N C Wyeth (1882-1945) was one of America’s finest illustrators, best known for his outstanding book illustrations of Treasure Island, The Boy’s King Arthur and Robinson Crusoe. His illustrations in oils are magnificent, lush, technically brilliant examples of imaginative story-telling, and he painted some lovely landscapes as well. He taught not only his students but also three of his children and two sons-in-law to paint in his studio in Chadds Ford, Pennsylvania.
Andrew Wyeth (1917-2009), the youngest son of N C Wyeth, is the best known artist in the family. Andrew was particularly close to his father and began studying with him at an early age. At his death in January 2009, he was regarded as America’s finest realist painter – he was certainly the most famous, hugely popular with the public but dividing the critics. Working primarily in water colour and tempera, his paintings hint at sometimes mysterious, deeply-felt narratives. He spent his summers in Maine, painting a world he had known since childhood. In order to avoid distraction from his work from enthusiastic fans or the media, Andy kept his life as private as he could.
James Browning Wyeth (1946-) is Andrew Wyeth’s son. He showed remarkable talent and gained great recognition very early in life. He had his first exhibition at the age of twenty, and has carried on the family tradition with his own brilliant career. His work has its own colourful personality, but there are clear links with that of his father and grandfather.
Henriette Wyeth (1907-1997) was Nc Wyeth’s first child and is considered by many to be one of the great women painters of the 20th century. After the age of 30o she moved to New Mixico with her husband Peter Hurd. Her distinguished career as a portraitist includes such well known subjects as First Lady Pat Nixon, actress Helen Hayes and author Paul Horgan.
Peter Hurd (1904-1984) became a student of N C Wyeth. For the next ten years, he lived and painted under the strict guidance of his teacher. All of the Wyeths were quite taken by this handsome, energetic young man in cowboy boots and hat, but none so much as Henriette, who married Peter Hurd in 1929. Peter Hurd is best known for his watercolours, luminous egg tempera and lithographs depicting the New Mexico landscape.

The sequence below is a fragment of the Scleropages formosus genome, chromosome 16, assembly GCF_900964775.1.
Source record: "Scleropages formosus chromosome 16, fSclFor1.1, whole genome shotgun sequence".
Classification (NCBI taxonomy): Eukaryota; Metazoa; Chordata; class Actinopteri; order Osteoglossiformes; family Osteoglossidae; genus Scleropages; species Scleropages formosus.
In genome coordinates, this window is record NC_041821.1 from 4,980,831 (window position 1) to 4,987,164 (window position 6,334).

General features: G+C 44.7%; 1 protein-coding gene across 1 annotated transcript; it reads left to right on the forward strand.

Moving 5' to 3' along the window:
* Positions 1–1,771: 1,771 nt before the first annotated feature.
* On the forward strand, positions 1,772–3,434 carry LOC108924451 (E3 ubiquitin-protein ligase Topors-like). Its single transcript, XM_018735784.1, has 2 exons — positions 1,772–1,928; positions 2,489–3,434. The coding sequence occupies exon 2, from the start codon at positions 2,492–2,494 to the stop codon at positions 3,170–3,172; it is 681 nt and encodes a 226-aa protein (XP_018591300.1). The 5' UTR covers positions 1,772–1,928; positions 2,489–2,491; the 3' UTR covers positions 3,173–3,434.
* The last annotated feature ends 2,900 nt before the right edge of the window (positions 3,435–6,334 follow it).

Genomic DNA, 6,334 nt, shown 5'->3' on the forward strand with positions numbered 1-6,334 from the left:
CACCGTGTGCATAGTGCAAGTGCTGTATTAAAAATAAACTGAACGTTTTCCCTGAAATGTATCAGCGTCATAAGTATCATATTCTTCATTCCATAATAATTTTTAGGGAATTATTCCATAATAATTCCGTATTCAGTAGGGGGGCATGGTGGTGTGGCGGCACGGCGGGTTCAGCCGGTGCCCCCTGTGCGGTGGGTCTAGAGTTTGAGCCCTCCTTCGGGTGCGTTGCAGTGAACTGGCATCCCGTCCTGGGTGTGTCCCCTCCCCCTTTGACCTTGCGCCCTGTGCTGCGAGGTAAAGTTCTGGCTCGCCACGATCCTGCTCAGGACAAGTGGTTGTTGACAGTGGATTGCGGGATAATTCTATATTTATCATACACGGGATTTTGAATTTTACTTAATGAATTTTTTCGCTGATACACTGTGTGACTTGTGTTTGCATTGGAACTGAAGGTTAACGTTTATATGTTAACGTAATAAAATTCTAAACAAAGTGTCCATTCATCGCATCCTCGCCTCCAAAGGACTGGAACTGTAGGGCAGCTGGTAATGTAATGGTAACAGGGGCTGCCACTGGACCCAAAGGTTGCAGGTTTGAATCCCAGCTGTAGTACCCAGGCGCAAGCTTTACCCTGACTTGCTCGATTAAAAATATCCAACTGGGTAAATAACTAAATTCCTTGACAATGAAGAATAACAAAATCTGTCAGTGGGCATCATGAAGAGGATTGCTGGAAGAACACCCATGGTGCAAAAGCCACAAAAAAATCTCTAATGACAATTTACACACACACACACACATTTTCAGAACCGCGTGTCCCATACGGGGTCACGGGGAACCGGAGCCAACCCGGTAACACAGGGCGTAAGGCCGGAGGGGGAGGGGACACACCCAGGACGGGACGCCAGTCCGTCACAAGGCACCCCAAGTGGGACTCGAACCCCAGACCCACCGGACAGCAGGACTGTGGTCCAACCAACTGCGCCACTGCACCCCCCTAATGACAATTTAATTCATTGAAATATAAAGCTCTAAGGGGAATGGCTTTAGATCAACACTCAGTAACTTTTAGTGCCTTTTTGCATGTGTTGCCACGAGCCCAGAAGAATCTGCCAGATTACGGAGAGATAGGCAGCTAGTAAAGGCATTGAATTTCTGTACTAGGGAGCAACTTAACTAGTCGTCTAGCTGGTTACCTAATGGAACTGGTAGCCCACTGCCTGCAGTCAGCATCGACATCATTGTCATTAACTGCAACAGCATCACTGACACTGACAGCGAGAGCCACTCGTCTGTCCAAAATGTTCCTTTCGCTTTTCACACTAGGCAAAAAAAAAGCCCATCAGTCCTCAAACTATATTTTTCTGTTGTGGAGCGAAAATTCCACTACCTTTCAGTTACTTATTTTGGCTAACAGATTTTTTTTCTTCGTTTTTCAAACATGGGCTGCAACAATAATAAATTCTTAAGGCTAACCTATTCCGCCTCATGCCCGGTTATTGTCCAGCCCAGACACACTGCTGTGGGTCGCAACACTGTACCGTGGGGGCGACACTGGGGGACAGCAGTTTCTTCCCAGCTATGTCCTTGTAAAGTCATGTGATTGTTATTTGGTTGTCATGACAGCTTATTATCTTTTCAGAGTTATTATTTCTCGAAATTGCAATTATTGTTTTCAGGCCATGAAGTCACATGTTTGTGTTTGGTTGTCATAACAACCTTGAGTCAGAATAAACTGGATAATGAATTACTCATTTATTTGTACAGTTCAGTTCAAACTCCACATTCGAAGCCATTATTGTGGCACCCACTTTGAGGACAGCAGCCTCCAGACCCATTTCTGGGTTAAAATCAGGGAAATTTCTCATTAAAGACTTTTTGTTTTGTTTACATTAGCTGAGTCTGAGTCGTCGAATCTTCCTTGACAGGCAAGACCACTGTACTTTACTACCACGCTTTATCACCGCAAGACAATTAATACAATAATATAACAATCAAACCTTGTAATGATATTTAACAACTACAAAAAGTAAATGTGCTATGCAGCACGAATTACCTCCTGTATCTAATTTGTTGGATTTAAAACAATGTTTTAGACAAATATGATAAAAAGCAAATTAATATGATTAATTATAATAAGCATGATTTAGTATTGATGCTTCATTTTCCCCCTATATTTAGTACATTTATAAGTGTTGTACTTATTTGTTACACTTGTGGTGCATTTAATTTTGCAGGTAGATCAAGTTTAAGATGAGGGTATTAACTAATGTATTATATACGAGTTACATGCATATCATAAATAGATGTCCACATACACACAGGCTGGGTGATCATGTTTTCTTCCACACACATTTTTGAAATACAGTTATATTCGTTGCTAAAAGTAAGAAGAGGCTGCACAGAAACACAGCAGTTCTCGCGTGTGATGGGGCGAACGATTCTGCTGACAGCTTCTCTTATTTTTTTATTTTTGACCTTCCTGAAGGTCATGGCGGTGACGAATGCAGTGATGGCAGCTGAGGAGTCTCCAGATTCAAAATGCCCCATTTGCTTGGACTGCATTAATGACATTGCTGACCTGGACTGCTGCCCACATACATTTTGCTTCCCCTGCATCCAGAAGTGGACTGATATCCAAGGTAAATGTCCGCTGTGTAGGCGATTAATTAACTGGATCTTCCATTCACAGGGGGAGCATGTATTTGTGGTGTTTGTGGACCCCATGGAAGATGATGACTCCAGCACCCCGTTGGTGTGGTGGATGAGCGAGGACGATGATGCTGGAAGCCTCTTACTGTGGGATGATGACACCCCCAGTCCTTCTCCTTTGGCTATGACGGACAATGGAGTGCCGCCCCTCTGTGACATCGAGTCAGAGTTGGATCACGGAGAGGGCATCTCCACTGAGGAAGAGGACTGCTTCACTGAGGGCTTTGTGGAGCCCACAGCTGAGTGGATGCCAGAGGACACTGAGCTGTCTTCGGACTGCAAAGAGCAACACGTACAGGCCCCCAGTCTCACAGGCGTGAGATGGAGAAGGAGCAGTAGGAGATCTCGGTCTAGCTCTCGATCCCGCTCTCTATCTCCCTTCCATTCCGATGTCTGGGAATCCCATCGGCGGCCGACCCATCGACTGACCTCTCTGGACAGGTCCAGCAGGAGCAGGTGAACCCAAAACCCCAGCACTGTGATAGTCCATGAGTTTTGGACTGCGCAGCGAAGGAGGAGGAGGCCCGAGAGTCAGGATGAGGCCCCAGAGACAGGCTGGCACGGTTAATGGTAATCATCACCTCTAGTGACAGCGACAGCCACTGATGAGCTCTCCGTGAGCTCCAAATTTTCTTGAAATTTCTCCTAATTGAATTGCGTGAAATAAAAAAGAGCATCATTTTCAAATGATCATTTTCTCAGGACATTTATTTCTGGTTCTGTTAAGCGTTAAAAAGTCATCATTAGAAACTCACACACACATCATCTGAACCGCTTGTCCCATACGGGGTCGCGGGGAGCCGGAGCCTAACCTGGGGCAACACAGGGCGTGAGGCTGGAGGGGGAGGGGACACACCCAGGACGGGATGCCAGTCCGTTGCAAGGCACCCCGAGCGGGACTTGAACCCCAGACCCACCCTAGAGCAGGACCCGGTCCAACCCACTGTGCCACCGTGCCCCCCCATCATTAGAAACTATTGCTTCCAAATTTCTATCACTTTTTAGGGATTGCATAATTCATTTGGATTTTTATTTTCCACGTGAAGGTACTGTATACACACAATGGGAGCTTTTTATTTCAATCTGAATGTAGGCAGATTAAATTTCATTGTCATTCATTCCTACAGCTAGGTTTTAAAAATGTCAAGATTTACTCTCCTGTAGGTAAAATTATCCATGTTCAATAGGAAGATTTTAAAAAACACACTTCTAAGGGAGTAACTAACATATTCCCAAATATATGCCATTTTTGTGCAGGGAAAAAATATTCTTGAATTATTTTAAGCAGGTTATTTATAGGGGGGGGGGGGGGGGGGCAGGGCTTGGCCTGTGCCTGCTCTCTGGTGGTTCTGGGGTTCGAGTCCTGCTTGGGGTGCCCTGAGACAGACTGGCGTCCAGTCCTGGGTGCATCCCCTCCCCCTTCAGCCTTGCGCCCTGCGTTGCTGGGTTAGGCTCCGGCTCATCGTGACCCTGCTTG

Friends of Horniman Art Exhibition
The 19th annual art exhibition will be held over two days in July. Admission is free to view the paintings in the Conservatory at the Horniman. New and established artists will be showing their most recent work and all works are for sale. Thirty per cent of the sale proceeds are donated to the Horniman Museum and its gardens.
Exhibition open Saturday 10th July 10am-5pm, Sunday 11th July 10am-4.30pm
The Winter’s Tale
The Dulwich Players are to perform William Shakespeare’s The Winter’s Tale in the Dulwich Picture Gallery Garden On Wednesday 30 June, Thursday – Saturday 1-3 July at 8pm with a matinee on Saturday at 5pm.
Passions run high in The Winter’s Tale, which depicts the destructive nature of jealousy and its consequences. With a strong narrative, courageous women, crazy sherherds and one of the most notorious stage directions around (EXIT – pursued by a Bear), the scene us set for a perfect evening’s entertainment. The gardens of the Gallery provide the ideal setting for this thrilling tale.
Box Office: 020 8670 4955 or tickets also from The Art Stationers, Dulwich Village and the Gallery Friends Desk. Seated £12, £6 on the grass.